Today, millions of people throughout the world literally “inhabit" imaginary worlds, often in the company of others, for extended periods of time. But are fans of Sherlock Holmes, the Lord of the Rings, or Worlds of Warcraft merely escaping from reality, or are they learning to see that reality itself is partly an open-ended fiction amenable to revision? This talk will examine the history of imaginary worlds as a source of modern enchantment, encouraging both entertaining escapism and social engagement.

Michael Saler is Professor of History at the University of California, Davis, where he teaches Modern European Intellectual History. He is the author of The Avant-Garde in Interwar England: ‘Medieval Modernism’ and the London Underground (Oxford UP, 1999) and As If: Modern Enchantment and the Literary Prehistory of Virtual Reality (Oxford, 2012). With Joshua Landy, he co-edited The Re-Enchantment of the World: Secular Magic in a Rational Age (Stanford UP, 2009), and he is the editor of The Fin-de-Siècle World (Routledge, 2014). He writes for the Times Literary Supplement, The Nation, The Washington Post and The Wall Street Journal, and is currently working on a history of the modern imagination and its relation to contemporary fantasy and science fiction.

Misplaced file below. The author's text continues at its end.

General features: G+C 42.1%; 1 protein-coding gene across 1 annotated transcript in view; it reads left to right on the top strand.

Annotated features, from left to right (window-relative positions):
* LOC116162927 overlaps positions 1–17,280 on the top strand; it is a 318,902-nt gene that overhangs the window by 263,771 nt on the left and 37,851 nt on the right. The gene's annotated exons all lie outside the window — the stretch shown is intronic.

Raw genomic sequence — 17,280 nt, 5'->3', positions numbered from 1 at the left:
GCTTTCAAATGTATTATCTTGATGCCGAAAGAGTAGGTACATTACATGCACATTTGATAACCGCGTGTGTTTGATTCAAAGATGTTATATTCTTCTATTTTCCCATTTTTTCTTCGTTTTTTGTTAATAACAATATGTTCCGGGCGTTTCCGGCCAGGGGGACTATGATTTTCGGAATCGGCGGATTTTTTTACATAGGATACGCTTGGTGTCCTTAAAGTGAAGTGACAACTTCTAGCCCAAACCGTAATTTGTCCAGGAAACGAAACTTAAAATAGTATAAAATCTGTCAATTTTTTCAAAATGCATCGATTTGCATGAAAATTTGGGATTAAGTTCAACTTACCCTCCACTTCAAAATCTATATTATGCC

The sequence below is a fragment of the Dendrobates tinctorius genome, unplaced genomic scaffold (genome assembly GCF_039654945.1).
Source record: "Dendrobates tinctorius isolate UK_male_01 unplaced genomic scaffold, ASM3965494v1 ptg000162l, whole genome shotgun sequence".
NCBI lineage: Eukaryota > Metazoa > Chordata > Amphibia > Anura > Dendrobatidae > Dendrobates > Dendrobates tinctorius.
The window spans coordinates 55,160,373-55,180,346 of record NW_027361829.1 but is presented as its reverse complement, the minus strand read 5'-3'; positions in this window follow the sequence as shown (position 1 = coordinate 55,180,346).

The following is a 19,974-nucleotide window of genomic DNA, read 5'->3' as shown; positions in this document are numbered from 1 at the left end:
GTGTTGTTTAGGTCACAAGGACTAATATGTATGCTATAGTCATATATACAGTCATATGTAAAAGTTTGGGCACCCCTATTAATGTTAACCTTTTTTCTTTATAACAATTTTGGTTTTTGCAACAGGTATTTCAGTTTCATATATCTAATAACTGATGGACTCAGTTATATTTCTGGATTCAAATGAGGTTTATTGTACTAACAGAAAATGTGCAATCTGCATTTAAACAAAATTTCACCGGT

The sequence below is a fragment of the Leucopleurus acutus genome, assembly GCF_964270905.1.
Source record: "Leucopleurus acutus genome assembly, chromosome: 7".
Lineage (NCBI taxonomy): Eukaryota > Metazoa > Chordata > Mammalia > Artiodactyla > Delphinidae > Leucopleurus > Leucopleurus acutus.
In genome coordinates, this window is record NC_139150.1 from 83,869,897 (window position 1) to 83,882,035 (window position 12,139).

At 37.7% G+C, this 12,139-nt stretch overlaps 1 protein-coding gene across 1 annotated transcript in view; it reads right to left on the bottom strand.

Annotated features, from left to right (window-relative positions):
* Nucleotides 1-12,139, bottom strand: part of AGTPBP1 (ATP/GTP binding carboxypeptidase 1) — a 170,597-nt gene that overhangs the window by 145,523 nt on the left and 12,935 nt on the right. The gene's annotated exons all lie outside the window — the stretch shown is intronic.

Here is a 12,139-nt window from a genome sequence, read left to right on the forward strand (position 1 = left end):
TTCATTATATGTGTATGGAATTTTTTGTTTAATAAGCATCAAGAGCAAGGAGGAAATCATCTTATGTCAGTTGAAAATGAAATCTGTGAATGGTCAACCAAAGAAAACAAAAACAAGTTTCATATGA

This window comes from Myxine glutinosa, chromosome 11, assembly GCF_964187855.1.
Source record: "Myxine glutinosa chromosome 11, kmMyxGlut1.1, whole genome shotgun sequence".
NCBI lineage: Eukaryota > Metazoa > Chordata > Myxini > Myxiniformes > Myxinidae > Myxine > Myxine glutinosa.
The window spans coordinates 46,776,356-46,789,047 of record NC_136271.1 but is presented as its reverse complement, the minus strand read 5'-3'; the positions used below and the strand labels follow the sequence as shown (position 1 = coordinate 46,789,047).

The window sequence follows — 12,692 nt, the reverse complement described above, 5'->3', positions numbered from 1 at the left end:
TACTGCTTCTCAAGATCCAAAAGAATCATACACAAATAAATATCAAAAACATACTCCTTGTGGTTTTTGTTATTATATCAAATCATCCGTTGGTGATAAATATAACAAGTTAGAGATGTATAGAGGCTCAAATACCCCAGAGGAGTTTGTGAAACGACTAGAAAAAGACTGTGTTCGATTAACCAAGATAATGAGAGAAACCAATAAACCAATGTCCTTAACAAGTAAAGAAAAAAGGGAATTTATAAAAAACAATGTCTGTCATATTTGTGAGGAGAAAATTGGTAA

Creating a Life that Matters

Wes MooreWes Moore, a New York Times bestselling author, Army combat veteran, youth advocate and CEO of BridgeEDU, will speak at Grinnell College on Monday, Feb. 29.

His speech, titled “Wes Moore: Creating a Life that Matters,” will explore why work filled with meaning and purpose can create lasting and transformative personal and societal change. 

The talk, which is free and open to the public, will start at 7 p.m. in Sebring Lewis-Hall in the Bucksbaum Center for the Arts. A reception in the rotunda will follow the lecture.